8-12 April 2013
The University of Manchester
GB timezone

Modeling and simulation of complex human physiology systems

10 Apr 2013, 14:00
4.205 (The University of Manchester)


The University of Manchester

Presentations Community Platforms (Track Lead: P Solagna and M Drescher) Community Applications


Mr Tomáš Kulhánek (Charles University in Prague)


Modeling and simulation may improve understanding of complex human physiology and it can bring a new knowledge hidden in number of details of complex modeled reality. It is used to teach students of medicine the topic of physiology and pathological physiology. And it is also used in a research to understand the complex functionality of human body with specific focus on selected functionality, e.g. in the process of so called "model identification" to verify the model with reality and to compute unmeasurable data and model parameters.

Current effort is to built web based simulation with distributed design where demanding simulation is performed on a server and visualization is provided by clients which may be classical desktop PC, notebooks and mobile devices like smartphones or tablets.


Modeling and simulation tools are used to develop web based simulation application. Acausal modeling is a modeling style based on equations. Causal modeling is based on assignment statements, but acausal modeling gives ability to express equation and give the flexibility to modeling tool to state which variables will be inputs and which will be computed as outputs without significant change of model itself[1]. Hummod - a large scale physiological model - integrates all known parts about human physiology into one model, where interaction between physiological systems can be observed[2]. Implementation of such model in Modelica language brings standardized way in modifying complex model[3].

Current effort is to bring simulation application to the mobile user's platform to support lectures in physiology and give ability for further self studying at home for students. There are two approaches. First is to bring whole application to the client's computer. Either in native code or technology which brings rich Internet application to client's browser including ADOBE Flash, MS Silverlight or HTML5 and Javascript. These type of application are available at URL www.physiome.cz/atlas.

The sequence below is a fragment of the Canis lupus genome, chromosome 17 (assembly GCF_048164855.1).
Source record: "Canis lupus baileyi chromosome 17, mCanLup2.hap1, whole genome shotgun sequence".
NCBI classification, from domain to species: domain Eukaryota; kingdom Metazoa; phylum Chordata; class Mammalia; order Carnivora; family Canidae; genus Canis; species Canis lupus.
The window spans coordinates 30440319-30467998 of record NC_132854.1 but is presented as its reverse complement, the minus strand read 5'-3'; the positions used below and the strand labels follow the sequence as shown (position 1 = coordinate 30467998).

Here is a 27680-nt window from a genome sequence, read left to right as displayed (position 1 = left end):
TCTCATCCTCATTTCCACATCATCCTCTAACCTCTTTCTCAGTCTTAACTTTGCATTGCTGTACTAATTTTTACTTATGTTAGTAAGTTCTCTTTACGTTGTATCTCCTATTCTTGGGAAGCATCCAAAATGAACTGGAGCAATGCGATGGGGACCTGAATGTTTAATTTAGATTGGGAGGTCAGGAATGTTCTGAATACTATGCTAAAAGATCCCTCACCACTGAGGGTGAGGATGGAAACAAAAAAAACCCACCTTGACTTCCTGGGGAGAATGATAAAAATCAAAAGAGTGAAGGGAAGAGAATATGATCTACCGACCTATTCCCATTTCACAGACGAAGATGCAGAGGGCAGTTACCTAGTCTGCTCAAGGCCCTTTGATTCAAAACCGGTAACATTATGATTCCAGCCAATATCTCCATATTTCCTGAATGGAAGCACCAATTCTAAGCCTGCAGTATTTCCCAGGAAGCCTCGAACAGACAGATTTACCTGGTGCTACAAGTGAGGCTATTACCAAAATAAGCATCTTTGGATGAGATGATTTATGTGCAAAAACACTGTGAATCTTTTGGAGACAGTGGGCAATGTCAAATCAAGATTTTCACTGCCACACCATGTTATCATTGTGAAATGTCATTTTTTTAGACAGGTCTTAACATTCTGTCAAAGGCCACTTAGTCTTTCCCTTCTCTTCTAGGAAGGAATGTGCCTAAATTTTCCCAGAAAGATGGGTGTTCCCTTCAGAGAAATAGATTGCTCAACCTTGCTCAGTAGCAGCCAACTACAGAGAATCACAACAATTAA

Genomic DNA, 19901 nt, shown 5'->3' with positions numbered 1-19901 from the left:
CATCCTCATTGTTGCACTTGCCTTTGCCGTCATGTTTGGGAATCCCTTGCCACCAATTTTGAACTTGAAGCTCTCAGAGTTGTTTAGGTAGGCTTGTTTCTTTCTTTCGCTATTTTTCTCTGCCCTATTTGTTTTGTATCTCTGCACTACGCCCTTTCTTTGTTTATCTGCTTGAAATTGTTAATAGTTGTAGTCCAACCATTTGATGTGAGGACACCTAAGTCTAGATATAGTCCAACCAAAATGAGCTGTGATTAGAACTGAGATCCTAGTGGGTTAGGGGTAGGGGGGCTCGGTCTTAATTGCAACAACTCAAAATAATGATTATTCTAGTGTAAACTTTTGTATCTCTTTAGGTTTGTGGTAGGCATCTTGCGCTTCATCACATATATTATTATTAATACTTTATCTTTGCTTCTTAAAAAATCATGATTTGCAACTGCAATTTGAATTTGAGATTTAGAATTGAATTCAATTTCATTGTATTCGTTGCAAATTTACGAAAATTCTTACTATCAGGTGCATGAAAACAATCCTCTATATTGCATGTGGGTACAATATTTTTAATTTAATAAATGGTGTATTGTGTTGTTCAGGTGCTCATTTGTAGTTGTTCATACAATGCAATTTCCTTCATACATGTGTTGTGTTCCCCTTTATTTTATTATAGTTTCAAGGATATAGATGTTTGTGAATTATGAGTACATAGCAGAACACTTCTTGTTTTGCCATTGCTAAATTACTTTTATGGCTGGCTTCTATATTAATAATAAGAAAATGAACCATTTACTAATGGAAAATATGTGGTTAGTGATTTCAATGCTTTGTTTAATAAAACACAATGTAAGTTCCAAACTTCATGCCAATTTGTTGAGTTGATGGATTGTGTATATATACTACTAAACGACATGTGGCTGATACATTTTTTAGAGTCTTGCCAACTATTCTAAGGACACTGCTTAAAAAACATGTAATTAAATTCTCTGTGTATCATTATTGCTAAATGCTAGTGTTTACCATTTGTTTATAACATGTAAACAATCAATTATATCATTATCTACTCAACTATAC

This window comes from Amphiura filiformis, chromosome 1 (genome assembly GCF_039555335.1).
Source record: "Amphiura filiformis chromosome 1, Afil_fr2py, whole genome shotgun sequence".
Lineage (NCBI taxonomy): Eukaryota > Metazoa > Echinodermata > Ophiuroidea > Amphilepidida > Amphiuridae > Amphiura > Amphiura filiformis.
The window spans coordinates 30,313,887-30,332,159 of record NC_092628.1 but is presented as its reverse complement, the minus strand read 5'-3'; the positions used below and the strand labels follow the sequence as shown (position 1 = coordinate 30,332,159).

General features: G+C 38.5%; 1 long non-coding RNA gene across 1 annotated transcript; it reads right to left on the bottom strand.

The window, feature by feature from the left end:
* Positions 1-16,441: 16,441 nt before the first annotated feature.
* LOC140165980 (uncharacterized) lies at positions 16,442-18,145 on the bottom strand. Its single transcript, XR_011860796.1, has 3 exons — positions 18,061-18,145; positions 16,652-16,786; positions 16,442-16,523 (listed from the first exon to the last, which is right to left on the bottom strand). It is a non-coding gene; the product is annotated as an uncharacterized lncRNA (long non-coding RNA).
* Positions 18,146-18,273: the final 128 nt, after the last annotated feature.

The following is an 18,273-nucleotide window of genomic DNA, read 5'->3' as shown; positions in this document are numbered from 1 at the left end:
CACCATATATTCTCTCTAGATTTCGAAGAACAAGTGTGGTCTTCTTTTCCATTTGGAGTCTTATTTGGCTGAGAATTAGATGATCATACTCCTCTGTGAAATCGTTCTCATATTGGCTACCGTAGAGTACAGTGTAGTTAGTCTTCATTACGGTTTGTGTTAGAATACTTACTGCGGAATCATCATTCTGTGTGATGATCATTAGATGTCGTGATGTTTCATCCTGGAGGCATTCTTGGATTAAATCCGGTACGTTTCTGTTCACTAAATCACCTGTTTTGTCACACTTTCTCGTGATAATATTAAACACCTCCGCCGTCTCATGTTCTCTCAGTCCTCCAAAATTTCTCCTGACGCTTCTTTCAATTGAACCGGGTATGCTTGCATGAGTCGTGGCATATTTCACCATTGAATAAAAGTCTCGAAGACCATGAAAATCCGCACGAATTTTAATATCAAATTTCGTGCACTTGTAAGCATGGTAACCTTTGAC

The second approach is to distribute the visualization part to client application and leave simulation and data management on the server and communicate via some standardized protocol. This approach is currently in development utilizing RESTful web service providing data access to simulation results.

The used modeling and simulation tools require specific platform (Windows based) and licensed libraries. Cloud computing in contrast to grid computing brings a possibility to built own virtual infrastructure with all necessary libraries. The pilot deployment were performed within the scientific EGI infrastructure as well as in commercial without need to develop cross platform compatibility.


The simulation application and related computational tasks can be controlled via mobile devices with limited computing or storage capacity with the introduced technology.
Some of them are already available via the URL and used for educational purposes.

We developed a pilot model and simulation of acid-base disturbance, where the simulation is executed on the server side (deployed in NGI cloud) and the clients asks occasionally data via the RESTful web service. The application shows some acid base disturbances in a clinically used nomograms which may help to understand the key quantities and features of this condition.

As recommended by Hester et al.[2] the Hummod can be and is used in research to verify and validate mathematical models with experimental data. The implementation of Hummod in Modelica [3] would expand into this domain as well. The technology also allows to hide technical details of distributed computing and application architecture from users of the medicine or physiological domain and keep their focus on the topic related to human physiology.

[1] Fritzson P, Brunus P. Modelica – A General Object-Oriented Language for Continuous and Discrete-Event System Modeling and Simulation. Simulation Symposium, 2002. Proceedings. 35th Annual: 365-380
[2] Hester R.L., Iliescu R, Summers R. Coleman T.G. Systems biology and integrative physiological modelling, The Journal of Physiology, Volume 589, Issue 5, pages 1053–1060, March 2011
[3] Kofranek J., Matejak M., Privitzer P. HumMod-Large Scale Physiological Models in Modelica, Proceedings 8th Modelica Conference, Dresden, Germany, March 20-22, 2011, 713-724, Linköping Electronic Conference, Proceedings (ISSN: 1650-3686)

URL http://www.physiome.cz/atlas

Primary author

Mr Tomáš Kulhánek (Charles University in Prague)


Mr Filip Ježek (Czech Technical University) Mr Jan Šilar (Charles University in Prague) Dr Jiří Kofránek (Charles University in Prague) Mr Marek Mateják (Charles University in Prague) Mr Martin Tribula (Charles University in Prague) Dr Pavol Privitzer (Charles University in Prague)

Presentation Materials